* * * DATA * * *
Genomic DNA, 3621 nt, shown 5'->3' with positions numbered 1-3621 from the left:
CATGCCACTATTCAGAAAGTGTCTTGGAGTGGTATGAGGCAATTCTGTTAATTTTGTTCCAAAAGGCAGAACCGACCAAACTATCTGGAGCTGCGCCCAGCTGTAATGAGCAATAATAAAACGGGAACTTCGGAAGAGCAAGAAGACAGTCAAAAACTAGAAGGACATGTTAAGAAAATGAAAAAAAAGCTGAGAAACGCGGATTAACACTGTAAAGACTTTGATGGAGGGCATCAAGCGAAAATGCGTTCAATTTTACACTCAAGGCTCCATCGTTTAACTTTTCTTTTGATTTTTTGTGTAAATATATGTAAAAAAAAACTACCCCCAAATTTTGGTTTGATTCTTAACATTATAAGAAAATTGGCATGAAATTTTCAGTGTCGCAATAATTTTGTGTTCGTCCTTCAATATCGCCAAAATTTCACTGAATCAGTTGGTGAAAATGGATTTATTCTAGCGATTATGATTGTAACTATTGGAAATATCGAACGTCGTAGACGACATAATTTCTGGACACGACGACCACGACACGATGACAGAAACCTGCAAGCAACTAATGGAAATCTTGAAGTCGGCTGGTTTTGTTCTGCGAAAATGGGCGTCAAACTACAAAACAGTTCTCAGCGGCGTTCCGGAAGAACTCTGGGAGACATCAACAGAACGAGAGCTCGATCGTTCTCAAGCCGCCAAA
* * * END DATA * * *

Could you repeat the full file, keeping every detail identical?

Genomic DNA, 3621 nt, shown 5'->3' with positions numbered 1-3621 from the left:
CATGCCACTATTCAGAAAGTGTCTTGGAGTGGTATGAGGCAATTCTGTTAATTTTGTTCCAAAAGGCAGAACCGACCAAACTATCTGGAGCTGCGCCCAGCTGTAATGAGCAATAATAAAACGGGAACTTCGGAAGAGCAAGAAGACAGTCAAAAACTAGAAGGACATGTTAAGAAAATGAAAAAAAAGCTGAGAAACGCGGATTAACACTGTAAAGACTTTGATGGAGGGCATCAAGCGAAAATGCGTTCAATTTTACACTCAAGGCTCCATCGTTTAACTTTTCTTTTGATTTTTTGTGTAAATATATGTAAAAAAAAACTACCCCCAAATTTTGGTTTGATTCTTAACATTATAAGAAAATTGGCATGAAATTTTCAGTGTCGCAATAATTTTGTGTTCGTCCTTCAATATCGCCAAAATTTCACTGAATCAGTTGGTGAAAATGGATTTATTCTAGCGATTATGATTGTAACTATTGGAAATATCGAACGTCGTAGACGACATAATTTCTGGACACGACGACCACGACACGATGACAGAAACCTGCAAGCAACTAATGGAAATCTTGAAGTCGGCTGGTTTTGTTCTGCGAAAATGGGCGTCAAACTACAAAACAGTTCTCAGCGGCGTTCCGGAAGAACTCTGGGAGACATCAACAGAACGAGAGCTCGATCGTTCTCAAGCCGCCAAA